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Reds under the Hoots

Phil Edwards 05 Oct 14 - 03:57 PM
GUEST 05 Oct 14 - 04:41 PM
Greg F. 06 Oct 14 - 10:42 AM
Deckman 06 Oct 14 - 02:52 PM
GUEST,Fred McCormick 06 Oct 14 - 03:13 PM
GUEST,# 07 Oct 14 - 03:24 AM
GUEST,Mike Yates 07 Oct 14 - 06:43 AM
JJ 07 Oct 14 - 09:20 AM
Phil Edwards 07 Oct 14 - 07:02 PM
Deckman 07 Oct 14 - 07:09 PM
Don Firth 07 Oct 14 - 08:06 PM
Stewart 07 Oct 14 - 10:20 PM
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Subject: Reds under the Hoots
From: Phil Edwards
Date: 05 Oct 14 - 03:57 PM

How to Spot a Communist (1955)


In 1955, the U.S. First Army Headquarters prepared a manual called How to Spot a Communist. Later published in popular American magazines, the propaganda piece warned readers, "there is no fool-proof system in spotting a Communist." "U.S. Communists come from all walks of life, profess all faiths, and exercise all trades and professions." ... And yet the pamphlet adds, letting readers breathe a sigh of relief, "there are, fortunately, indications that may give him away. These indications are often subtle but always present, for the Communist, by reason of his "faith" must act and talk along certain lines."
    While a preference for long sentences is common to most Communist writing, a distinct vocabulary provides the more easily recognized feature of the "Communist Language." Even a superficial reading of an article written by a Communist or a conversation with one will probably reveal the use of some of the following expressions: integrative thinking, vanguard, comrade, hootenanny, chauvinism, book-burning, syncretistic faith, bourgeois-nationalism, jingoism, colonialism, hooliganism, ruling class, progressive, demagogy, dialectical, witch-hunt, reactionary, exploitation, oppressive, materialist.
Endquote (emphasis added)

Do you have a friend or neighbour who's always talking about hootenannies? Call the cops!

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Subject: RE: Reds under the Hoots
Date: 05 Oct 14 - 04:41 PM

That was only the First Army Headquarters. They didn't know squat. The Second Army Headquarters would have added integrity, justice, equality, humanity, fairness,Mudc*t.

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Subject: RE: Reds under the Hoots
From: Greg F.
Date: 06 Oct 14 - 10:42 AM

Somehow I don't think Paul Robeson, Pete Seeger, Charlie Chaplin, Gypsy Rose Lee, W.E.B. BuBois, Aaron Copeland, Dashiell Hammett, Langston Hughes, Lena Horne, Artie Shaw & a host of others found the publication even faintly amusing.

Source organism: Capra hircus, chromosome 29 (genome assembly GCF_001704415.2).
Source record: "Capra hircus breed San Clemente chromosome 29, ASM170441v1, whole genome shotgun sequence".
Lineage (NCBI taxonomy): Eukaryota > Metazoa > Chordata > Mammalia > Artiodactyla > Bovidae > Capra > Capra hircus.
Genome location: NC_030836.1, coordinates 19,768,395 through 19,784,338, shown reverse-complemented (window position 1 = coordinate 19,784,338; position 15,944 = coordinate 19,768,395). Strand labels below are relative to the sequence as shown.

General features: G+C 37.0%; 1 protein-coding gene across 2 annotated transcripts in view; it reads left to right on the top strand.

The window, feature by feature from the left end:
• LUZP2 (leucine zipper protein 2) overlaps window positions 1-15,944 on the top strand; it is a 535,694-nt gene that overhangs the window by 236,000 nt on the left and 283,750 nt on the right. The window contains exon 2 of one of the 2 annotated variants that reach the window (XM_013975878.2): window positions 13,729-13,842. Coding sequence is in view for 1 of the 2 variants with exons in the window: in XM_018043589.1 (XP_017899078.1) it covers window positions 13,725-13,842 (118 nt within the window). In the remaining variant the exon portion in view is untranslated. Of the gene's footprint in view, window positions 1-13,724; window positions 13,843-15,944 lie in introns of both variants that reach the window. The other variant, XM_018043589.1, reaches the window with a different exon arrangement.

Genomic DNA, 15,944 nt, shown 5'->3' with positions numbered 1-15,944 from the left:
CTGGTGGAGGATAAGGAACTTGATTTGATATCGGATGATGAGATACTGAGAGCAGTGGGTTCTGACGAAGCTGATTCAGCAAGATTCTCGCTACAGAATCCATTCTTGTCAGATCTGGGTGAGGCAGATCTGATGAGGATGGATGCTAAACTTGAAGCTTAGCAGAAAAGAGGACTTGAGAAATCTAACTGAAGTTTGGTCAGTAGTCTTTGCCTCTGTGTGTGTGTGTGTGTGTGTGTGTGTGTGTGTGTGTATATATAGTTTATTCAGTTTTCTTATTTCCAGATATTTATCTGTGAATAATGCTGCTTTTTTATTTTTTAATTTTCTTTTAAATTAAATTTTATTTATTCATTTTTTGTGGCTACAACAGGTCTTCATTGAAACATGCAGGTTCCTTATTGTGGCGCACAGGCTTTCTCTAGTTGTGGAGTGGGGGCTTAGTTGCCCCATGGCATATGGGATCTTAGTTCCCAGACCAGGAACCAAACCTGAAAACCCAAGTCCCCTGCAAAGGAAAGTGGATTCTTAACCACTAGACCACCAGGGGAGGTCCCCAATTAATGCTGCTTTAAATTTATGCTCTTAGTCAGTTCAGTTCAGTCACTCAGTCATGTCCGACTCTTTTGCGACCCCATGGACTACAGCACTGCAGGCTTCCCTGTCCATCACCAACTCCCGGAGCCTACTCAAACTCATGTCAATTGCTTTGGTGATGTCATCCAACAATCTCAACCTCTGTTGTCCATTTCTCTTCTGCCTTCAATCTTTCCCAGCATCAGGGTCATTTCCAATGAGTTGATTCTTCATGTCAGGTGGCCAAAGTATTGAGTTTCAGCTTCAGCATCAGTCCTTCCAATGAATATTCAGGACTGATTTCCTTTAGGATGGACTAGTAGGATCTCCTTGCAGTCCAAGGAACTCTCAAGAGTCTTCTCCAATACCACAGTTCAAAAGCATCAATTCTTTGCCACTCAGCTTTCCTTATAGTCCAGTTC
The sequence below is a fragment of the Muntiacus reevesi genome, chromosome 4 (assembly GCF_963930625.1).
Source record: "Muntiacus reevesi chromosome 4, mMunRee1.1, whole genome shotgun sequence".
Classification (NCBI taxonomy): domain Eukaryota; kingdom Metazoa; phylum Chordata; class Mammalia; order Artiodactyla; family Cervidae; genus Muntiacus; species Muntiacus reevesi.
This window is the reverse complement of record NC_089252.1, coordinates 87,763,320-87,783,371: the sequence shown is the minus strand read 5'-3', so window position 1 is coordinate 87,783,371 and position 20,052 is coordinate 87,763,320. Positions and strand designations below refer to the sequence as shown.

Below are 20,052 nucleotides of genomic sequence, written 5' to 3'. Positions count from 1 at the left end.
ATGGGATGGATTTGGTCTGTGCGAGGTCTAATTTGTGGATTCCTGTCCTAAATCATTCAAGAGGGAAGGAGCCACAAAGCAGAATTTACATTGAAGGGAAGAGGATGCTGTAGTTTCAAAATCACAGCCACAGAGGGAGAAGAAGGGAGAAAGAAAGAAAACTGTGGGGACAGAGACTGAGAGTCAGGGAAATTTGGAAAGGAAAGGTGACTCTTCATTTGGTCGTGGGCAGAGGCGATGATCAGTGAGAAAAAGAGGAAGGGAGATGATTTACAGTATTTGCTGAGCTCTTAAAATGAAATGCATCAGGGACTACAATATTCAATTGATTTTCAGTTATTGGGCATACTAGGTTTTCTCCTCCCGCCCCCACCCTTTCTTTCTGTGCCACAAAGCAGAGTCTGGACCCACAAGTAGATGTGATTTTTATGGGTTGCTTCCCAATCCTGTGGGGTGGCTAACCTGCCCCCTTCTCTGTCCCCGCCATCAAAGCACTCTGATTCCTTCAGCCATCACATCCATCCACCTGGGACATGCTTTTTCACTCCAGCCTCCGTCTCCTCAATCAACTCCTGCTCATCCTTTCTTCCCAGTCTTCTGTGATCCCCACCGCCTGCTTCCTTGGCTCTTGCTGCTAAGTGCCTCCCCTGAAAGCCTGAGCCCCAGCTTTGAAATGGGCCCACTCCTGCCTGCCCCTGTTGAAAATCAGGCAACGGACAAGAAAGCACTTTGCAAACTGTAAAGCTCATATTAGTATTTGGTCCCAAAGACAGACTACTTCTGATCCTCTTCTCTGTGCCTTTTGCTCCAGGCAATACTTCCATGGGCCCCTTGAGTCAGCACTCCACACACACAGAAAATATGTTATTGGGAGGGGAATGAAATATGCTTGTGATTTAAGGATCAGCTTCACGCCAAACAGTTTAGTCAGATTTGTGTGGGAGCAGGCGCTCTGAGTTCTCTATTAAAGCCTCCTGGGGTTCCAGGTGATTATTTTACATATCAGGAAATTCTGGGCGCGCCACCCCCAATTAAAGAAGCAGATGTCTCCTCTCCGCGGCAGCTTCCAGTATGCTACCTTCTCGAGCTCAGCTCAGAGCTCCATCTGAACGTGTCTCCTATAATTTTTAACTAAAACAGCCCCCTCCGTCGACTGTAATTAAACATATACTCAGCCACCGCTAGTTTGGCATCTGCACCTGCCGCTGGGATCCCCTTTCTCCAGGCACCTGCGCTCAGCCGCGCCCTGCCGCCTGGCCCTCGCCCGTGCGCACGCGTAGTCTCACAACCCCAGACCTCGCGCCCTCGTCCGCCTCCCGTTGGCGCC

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Subject: RE: Reds under the Hoots
From: Deckman
Date: 06 Oct 14 - 02:52 PM

Fascinationg! I volunteered for the american army on 1955. By then I had been very active in Seattle hoots for three years. When I signed the "loyalty oath". which was requiered then, I dutifully listed my singing activities and the various Seattle groups I regularly sang for. It turned out that several were on the FBI's list of communist groups. I was asked why I sang all those "communist songs." I said it was because they had the best songs. I was sent home, and two days later two FBI agents canvessed my neighbors, checking up on me. I was finally accepted ... I guess that at 18, I wasn't considered too much of a threat. bob(deckman)nelson

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Subject: RE: Reds under the Hoots
From: GUEST,Fred McCormick
Date: 06 Oct 14 - 03:13 PM

Greg. There is as you say a host of others. One case that particularly sticks in my throat is that of Yip Harburg, the lyricist who wrote Buddy Can You Spare a Dime, and went on to produce the lyrics of The Wizard of Oz, before disappearing into obscurity.

Why did he disappear into obscurity? Well, Yarburg, who wasn't even a Communist - more of a left wing liberal - was named as a Red by the HUAC in 1950. As a result he was blacklisted by the entire entertainment industry and didn't work again until 1962.

The one grain of satisfaction I ever got from this was in singing Ding Dong The Witch is Dead (from The Wizard of Oz), whilst Margaret Thatcher 's effigy went up in smoke on the St George's Plateau in Liverpool.

That's one conflagration old Yip would surely have approved of.

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Subject: RE: Reds under the Hoots
From: GUEST,#
Date: 07 Oct 14 - 03:24 AM

I joined the AFofM in New York in about 1965/66. They had two questions that demonstrated how Commie-nuts the US was at the time.

1) Are you or have you ever been a Communist?
2) Do you advocate the violent overthrow of the American government?

That sonuvabitch Joe McCarthy was just that. And the bastards that sold out their fellow performers/musicians/actors were no better. Just a simple historical reminder that totalitarianism in one of its many forms can flourish anywhere.